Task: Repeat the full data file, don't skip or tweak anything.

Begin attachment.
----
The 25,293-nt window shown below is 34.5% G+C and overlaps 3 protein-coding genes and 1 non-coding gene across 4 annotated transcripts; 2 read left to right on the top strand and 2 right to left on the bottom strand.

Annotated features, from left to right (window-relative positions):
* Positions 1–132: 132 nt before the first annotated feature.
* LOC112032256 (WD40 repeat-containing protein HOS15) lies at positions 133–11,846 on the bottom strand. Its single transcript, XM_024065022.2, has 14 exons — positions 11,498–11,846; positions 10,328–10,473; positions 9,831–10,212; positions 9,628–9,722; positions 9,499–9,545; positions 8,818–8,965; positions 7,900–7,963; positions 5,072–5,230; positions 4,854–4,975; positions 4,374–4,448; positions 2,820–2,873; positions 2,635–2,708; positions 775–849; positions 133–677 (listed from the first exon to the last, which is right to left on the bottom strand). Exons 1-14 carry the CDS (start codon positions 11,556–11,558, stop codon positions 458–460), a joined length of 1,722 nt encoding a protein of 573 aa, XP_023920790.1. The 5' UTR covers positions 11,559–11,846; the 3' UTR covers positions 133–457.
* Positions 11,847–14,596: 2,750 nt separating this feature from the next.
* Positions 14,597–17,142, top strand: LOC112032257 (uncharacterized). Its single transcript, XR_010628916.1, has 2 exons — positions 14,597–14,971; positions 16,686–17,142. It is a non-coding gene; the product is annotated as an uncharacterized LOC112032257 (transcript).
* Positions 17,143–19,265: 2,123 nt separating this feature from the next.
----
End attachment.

The 25,293-nt window shown below is 34.5% G+C and overlaps 3 protein-coding genes and 1 non-coding gene across 4 annotated transcripts; 2 read left to right on the top strand and 2 right to left on the bottom strand.

Annotated features, from left to right (window-relative positions):
* Positions 1–132: 132 nt before the first annotated feature.
* LOC112032256 (WD40 repeat-containing protein HOS15) lies at positions 133–11,846 on the bottom strand. Its single transcript, XM_024065022.2, has 14 exons — positions 11,498–11,846; positions 10,328–10,473; positions 9,831–10,212; positions 9,628–9,722; positions 9,499–9,545; positions 8,818–8,965; positions 7,900–7,963; positions 5,072–5,230; positions 4,854–4,975; positions 4,374–4,448; positions 2,820–2,873; positions 2,635–2,708; positions 775–849; positions 133–677 (listed from the first exon to the last, which is right to left on the bottom strand). Exons 1-14 carry the CDS (start codon positions 11,556–11,558, stop codon positions 458–460), a joined length of 1,722 nt encoding a protein of 573 aa, XP_023920790.1. The 5' UTR covers positions 11,559–11,846; the 3' UTR covers positions 133–457.
* Positions 11,847–14,596: 2,750 nt separating this feature from the next.
* Positions 14,597–17,142, top strand: LOC112032257 (uncharacterized). Its single transcript, XR_010628916.1, has 2 exons — positions 14,597–14,971; positions 16,686–17,142. It is a non-coding gene; the product is annotated as an uncharacterized LOC112032257 (transcript).
* Positions 17,143–19,265: 2,123 nt separating this feature from the next.